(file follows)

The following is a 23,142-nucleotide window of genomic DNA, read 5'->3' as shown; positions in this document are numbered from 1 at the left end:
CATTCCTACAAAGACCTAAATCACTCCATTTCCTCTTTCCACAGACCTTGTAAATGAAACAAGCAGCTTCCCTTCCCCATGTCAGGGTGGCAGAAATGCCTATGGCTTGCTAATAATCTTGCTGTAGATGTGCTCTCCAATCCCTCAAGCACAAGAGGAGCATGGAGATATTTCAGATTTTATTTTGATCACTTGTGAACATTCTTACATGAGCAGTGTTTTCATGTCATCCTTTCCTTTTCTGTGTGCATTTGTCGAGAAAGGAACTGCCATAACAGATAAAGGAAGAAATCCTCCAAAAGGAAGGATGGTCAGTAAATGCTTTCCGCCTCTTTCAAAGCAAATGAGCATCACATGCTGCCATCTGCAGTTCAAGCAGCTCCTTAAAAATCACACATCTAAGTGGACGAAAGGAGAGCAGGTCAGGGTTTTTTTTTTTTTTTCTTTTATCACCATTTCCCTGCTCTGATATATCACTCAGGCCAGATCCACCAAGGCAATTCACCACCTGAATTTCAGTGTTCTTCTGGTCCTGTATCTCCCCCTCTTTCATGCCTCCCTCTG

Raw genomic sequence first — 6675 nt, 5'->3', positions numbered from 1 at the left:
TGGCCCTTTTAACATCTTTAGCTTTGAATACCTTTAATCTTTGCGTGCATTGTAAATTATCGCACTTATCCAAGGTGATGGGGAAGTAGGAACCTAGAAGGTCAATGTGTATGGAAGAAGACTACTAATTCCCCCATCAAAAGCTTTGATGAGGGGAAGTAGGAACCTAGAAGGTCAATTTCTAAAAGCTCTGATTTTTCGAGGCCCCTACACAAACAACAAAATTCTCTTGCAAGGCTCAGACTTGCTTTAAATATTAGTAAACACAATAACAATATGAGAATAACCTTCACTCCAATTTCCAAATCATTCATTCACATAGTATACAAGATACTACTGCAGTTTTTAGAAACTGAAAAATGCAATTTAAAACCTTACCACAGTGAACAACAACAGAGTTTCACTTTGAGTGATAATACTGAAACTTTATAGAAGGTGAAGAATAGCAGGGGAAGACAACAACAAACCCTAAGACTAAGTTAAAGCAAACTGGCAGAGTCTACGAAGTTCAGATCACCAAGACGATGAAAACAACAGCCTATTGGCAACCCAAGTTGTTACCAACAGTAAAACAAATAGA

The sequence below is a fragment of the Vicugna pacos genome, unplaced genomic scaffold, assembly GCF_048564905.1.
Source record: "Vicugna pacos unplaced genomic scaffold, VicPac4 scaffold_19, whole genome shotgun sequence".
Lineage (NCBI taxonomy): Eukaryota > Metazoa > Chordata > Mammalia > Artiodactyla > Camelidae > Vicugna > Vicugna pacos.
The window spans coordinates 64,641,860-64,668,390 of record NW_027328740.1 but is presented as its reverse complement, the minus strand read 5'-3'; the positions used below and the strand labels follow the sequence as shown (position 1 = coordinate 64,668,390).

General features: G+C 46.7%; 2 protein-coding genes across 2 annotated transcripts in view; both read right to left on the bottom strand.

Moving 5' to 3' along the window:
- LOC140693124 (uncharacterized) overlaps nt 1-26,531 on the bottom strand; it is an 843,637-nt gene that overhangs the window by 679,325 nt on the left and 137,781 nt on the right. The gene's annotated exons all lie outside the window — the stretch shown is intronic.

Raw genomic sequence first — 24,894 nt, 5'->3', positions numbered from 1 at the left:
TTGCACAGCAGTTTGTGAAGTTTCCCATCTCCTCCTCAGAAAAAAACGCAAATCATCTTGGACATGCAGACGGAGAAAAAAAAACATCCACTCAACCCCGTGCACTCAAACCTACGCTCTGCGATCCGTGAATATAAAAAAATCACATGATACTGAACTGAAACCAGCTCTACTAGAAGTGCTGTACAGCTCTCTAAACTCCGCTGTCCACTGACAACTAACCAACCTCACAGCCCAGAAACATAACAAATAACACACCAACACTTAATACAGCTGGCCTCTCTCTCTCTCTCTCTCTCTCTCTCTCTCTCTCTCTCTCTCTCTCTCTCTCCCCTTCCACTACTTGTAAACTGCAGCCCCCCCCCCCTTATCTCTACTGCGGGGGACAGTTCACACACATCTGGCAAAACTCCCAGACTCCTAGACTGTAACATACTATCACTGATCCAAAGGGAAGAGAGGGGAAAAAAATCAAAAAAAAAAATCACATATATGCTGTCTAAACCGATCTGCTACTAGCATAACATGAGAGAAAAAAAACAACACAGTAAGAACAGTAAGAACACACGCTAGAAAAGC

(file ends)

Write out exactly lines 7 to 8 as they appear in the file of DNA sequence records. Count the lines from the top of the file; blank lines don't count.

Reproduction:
Lineage (NCBI taxonomy): Eukaryota > Metazoa > Chordata > Mammalia > Artiodactyla > Camelidae > Vicugna > Vicugna pacos.
The window spans coordinates 64,641,860-64,668,390 of record NW_027328740.1 but is presented as its reverse complement, the minus strand read 5'-3'; the positions used below and the strand labels follow the sequence as shown (position 1 = coordinate 64,668,390).